Twenty years ago, rally driver Richard Burns joined Subaru, setting up the building blocks towards his 2001 World Rally Championship triumph that helped Subaru obtain a new performance car image.

To this day, Richard Burns remains the last Briton to win a World Rally Championship and the only English man to do so. Up until 2017 when Welshman Elfyn Evans took the top spot, he was the last British winner of the WRC event in Wales.

It would be fair to say that Richard’s WRC career took shape during his years with Mitsubishi from 1996 to 1998, despite having competed in some events with Subaru prior to this. It was in 1998 that Richard took his maiden WRC event win on the safari event, before the swansong victory in Wales later that year. Famously, Carlos Sainz retired from the event, handing the driver’s title to Richard’s then teammate, Tommi Makinen, which also secured Mitsubishi the constructor’s title, too.

After joining Subaru in 1999, Richard and the team went from strength to strength, eventually securing the 2001 driver’s championship after failing to do so in 1999 and 2000, finishing second on both occasions. Richard’s legacy to this day has helped Subaru’s prestigious and coveted image as an ultra-performance car manufacturer, despite being best known for off-roaders prior to success in WRC.

Subaru honoured Richard’s achievements following his tragic death in 2005 after a battle with brain cancer. It did so in 2007 with the unveiling of the RB320, the initials standing for his name with 320 representing the power output for the model.

Arguably, without the presence of the likes of Richard Burns and of course Colin McRae, Subaru may not have garnered the image it has so today. I say that lightly, given the Impreza namesake and subsequent model, the WRX STI, has since been removed from the Subaru line-up in the UK.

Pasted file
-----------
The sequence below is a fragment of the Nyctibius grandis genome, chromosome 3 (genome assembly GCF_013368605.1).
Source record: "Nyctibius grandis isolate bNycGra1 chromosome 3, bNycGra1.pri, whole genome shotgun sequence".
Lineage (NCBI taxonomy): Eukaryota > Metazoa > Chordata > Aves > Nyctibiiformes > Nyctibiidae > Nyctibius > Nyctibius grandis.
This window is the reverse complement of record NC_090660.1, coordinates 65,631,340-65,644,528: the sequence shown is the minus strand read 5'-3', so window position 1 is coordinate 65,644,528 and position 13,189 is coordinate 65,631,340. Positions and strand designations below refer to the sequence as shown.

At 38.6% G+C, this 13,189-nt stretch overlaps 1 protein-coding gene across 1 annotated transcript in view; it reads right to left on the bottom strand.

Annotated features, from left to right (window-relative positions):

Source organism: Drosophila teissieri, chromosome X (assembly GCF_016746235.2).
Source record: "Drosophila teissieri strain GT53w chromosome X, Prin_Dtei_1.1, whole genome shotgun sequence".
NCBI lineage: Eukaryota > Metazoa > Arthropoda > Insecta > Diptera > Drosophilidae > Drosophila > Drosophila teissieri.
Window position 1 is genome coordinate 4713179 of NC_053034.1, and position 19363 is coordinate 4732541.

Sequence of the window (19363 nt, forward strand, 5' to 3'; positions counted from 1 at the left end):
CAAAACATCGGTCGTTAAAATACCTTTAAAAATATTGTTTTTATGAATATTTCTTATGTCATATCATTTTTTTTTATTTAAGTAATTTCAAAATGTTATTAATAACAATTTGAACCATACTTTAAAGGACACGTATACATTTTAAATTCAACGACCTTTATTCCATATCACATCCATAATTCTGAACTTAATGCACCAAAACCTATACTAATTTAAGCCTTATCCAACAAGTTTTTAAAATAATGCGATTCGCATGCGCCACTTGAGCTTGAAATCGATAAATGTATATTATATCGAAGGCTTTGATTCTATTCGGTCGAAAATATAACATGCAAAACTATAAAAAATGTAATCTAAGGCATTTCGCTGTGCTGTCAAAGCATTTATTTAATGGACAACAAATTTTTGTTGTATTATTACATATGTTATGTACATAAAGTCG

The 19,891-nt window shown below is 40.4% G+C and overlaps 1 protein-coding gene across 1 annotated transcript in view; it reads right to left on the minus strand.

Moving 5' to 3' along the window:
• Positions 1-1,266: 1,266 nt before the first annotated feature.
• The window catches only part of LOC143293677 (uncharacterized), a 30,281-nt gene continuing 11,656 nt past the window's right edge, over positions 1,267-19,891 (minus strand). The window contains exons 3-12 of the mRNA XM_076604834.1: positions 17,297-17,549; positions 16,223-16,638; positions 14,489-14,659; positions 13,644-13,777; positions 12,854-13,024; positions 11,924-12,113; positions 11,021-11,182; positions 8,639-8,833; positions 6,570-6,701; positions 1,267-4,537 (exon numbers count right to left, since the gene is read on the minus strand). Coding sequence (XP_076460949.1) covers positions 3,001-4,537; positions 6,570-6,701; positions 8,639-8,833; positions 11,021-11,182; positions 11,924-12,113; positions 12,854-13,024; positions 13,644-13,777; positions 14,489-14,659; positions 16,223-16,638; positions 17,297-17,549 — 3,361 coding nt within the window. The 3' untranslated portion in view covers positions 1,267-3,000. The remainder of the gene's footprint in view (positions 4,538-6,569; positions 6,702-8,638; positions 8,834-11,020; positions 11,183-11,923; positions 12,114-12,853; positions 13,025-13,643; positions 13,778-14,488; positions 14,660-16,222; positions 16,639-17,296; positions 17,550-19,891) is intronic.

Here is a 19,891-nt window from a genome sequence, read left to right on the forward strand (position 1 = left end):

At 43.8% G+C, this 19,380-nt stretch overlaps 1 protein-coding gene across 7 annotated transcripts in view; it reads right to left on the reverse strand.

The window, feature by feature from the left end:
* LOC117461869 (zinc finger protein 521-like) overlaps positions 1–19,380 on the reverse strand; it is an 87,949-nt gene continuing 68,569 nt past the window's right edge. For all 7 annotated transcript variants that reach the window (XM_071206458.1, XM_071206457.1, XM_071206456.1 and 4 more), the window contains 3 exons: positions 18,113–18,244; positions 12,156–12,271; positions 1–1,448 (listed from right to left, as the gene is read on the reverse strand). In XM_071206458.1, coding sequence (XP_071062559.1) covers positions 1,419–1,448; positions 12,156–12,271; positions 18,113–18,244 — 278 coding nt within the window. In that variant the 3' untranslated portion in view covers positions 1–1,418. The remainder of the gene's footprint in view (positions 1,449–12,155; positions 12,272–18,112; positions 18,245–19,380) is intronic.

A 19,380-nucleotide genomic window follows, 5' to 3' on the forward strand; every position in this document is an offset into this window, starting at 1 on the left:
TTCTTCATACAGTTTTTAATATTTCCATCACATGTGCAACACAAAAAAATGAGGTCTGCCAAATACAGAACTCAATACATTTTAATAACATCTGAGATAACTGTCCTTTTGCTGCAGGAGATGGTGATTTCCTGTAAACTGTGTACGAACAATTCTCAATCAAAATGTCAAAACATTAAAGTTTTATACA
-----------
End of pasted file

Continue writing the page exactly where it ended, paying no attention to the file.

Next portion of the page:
If we look at Subaru’s history before the latter years of the ’90s, you’ll notice that it focused on building cars that were dependable off-road. Its development of symmetrical all-wheel drive in 1972 meant that its capabilities off road were enough to trouble the likes of Land Rover. Today, it won’t be uncommon to see videos of cars like the Impreza towing trucks out of snow; this is the level of engineering we’re referring to here.

Once the Impreza arrived on the scene in 1992, Subaru was able to transfer its expertise in both the boxer engine department and all-wheel drive area to create a performance saloon that looked ordinary but packed a powerful punch. Once Subaru’s WRC team swapped the Legacy for the Impreza in 1994, it took the championship by storm from ’95-’98, securing back-to-back-to-back constructors’ championships. It would have to wait until Richard Burns’ expertise in 2001 to regain the driver’s championship but failed to take the constructors’ trophy.

A number of statements from Subaru correlate a link between success in WRC with the Impreza to road car sales; understandably, as a chap born in 1994, growing up seeing Richard Burns behind the wheel of the Impreza are some of my earliest motorsport memories. I wanted one, and so did countless other boys my age, but also those in their teens right the way up to adults who were in a position to buy one. This was the ultimate performance saloon for many and thanks to the likes of Richard Burns, owning a Subaru went from being old and nothing but useful for farmers and the likes, to every car enthusiast’s dream, not a bad turnaround.